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The New York Times has a lengthy piece on Google, its desktop search efforts and what it might do with $4 billion and change it plans to raise in a secondary offering. The article, is an interesting look into Google’s plans, but here is how it […]

The New York Times has a lengthy piece on Google, its desktop search efforts and what it might do with $4 billion and change it plans to raise in a secondary offering. The article, is an interesting look into Google’s plans, but here is how it intersects with my piece in Business 2.0, the GoogleNet. As I had reported earlier, the company has been in close contact with San Francisco city officials about a WiFi network. The Times confirmed that, though giving Business 2.0 credit would be a bit too much to expect.

> Recently the company has discussed public Wi-Fi networks with Mayor Gavin Newsom of San Francisco, who is leading an effort to develop a city-backed wireless data network infrastructure. The idea that Google might try to build an independent national Wi-Fi network has been discussed, but network industry specialists say that such an idea is far-fetched. “Why would they want to get into the customer service business?” said Michael J. Kleeman, a telecommunications industry expert who was chief technology officer for Cometa Networks, which undertook an earlier national Wi-Fi network effort. He noted that two-thirds of the costs involved in such retail businesses are in customer acquisition and support. “When was the last time you called Google with a problem?” he said.

Mr. Kleeman hasn’t read my story. He thinks Google is building a retail WiFi business. That is Times/Kleeman’s interpertation. My story talks about a free WiFi service, not a retail operation. In a situation where you are giving away WiFi for free, the customer service business aspect doesn’t even come into play. When you pay, that’s when you expect customer service. That’s just obvious!

  1. Well done Om. I think you deserve full credit for that story and this analysis of The Times story…. Its becoming obvious that Google is going to be coming out with something big (and surprising) in the next year or so…. I would bet my money on the lines you are thinking though (not the space elevator!!)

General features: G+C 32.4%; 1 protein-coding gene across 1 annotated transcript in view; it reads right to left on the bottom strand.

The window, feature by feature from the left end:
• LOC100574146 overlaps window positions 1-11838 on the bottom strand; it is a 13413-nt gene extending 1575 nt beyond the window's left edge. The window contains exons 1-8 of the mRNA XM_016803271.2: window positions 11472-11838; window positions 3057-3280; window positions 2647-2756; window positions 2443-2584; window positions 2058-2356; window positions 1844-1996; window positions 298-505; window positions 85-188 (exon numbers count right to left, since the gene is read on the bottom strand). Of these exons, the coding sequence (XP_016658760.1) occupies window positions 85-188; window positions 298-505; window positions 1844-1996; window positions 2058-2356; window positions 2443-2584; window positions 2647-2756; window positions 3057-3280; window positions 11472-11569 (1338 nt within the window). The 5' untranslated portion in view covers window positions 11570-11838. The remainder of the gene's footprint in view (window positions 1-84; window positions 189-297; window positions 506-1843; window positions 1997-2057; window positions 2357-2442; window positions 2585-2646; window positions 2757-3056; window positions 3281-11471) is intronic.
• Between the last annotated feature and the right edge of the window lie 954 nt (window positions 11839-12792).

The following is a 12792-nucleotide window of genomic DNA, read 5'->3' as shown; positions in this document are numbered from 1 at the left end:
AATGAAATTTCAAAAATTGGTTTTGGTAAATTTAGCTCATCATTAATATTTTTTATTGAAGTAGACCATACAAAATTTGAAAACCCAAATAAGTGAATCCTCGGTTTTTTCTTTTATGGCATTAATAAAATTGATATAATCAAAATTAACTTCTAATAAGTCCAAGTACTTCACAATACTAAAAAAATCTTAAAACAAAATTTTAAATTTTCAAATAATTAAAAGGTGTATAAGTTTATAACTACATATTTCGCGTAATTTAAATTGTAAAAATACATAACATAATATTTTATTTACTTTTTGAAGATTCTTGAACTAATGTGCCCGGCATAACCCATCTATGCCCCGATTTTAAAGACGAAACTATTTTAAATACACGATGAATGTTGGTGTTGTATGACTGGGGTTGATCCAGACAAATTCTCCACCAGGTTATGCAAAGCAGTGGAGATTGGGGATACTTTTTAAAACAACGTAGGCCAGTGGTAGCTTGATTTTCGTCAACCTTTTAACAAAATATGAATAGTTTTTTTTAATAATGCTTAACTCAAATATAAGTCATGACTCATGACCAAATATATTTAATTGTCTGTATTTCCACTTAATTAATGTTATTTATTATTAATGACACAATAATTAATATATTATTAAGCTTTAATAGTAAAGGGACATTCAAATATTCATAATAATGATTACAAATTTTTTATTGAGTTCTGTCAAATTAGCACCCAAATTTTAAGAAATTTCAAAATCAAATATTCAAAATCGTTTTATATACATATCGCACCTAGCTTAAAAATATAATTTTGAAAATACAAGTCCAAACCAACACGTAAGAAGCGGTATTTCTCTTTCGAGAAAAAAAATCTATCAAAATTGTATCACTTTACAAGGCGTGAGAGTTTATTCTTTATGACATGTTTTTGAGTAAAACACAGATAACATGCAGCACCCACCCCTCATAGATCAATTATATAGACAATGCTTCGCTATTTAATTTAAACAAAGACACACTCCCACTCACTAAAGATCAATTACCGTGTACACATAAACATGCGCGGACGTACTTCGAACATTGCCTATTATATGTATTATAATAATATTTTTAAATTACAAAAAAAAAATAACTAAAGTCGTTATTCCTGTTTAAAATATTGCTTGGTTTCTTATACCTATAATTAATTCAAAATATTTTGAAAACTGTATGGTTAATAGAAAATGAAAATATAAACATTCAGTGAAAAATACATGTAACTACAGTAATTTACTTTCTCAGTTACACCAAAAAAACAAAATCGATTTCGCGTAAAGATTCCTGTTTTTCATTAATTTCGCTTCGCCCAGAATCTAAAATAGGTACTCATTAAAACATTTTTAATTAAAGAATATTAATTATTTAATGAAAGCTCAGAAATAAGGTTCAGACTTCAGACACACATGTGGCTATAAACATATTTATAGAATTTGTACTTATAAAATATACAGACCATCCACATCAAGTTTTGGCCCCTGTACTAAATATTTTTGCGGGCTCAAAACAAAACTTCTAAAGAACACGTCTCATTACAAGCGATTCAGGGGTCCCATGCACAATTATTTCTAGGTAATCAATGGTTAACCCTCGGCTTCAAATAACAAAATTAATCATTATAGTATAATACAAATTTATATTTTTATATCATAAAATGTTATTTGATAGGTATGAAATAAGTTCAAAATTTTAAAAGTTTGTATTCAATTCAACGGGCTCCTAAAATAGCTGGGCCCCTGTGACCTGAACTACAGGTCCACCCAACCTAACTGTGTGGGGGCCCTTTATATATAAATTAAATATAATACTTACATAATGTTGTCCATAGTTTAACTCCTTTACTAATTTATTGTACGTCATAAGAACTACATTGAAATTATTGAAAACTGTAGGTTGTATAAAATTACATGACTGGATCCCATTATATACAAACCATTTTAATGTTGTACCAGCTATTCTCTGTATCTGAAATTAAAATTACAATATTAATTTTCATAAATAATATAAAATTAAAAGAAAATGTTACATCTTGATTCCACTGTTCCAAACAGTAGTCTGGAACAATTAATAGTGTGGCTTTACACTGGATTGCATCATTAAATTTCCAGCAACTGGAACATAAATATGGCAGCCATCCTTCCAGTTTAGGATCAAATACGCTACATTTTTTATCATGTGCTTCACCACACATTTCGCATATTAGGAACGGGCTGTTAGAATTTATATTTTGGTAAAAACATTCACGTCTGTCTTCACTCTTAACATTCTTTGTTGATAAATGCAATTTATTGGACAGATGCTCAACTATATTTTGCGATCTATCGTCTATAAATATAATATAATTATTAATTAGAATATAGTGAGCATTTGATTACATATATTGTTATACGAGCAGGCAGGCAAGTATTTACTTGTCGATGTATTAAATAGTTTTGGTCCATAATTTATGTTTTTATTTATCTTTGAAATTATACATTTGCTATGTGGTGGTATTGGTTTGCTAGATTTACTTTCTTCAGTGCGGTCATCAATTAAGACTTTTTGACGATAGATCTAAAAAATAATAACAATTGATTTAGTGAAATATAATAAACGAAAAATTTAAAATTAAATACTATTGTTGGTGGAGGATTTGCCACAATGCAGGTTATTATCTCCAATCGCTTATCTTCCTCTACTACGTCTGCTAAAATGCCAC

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  2. The owner of Bucks explained it perfectly in January 2003. Paraphrase — It’s not a communications service, it’s a retail amenity.

    Direct Quote — “Charging for the online usage would be, for me, like charging for salt and pepper.”

    http://www.rafer.net/blog/000012.html

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  3. Jesse Kopelman Tuesday, August 23, 2005

    I’m not sure being involved with Cometa should add to a person’s credibility . . .

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  4. i agree :-)

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  5. Could this be the first big step by Google towards a web-based OS? This might be a long shot but here is my reasoning…

    One of the major hurdles for web-based OSes is the QoS. If a company can gaurantee a particular level of QoS I do not see why web-based OS is not feasible. With Google being the ISP they can easily gaurantee this (assuming that in the next 4-5 years wireless technology can provide a reliable QoS model).

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  6. I think the implications here might be way bigger than we’re thinking.

    Looking way into the future it’s not inconceivable that we could all be connected to one another using Google Apps, on a Google Device, over a Google wireless network. That sounds a bit like Teilhard de Chardin’s Noosphere.

    From news.bbc.co.uk: “We are going to try to be the first in the world to connect everyone to everyone”
    Georges Harik, Google

    When Google buys a brain implant business it will get really interesting.

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  7. Nog even en offline is uit

    We kijken straks digitale tv via internet, chatten en telefoneren via Skype, het nieuwe Google Talk of een andere voice over ip-dienst en zullen steeds vaker lokale informatie gebruiken die is gebaseerd op diensten met als basis Google Maps, Google…

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  8. [...] ve even been reports Google has plans for purchasing tons of dark fiber in preparation for GoogleNet. Whether this is part of Google’s grand scheme, no one outside the GooglePlex [...]

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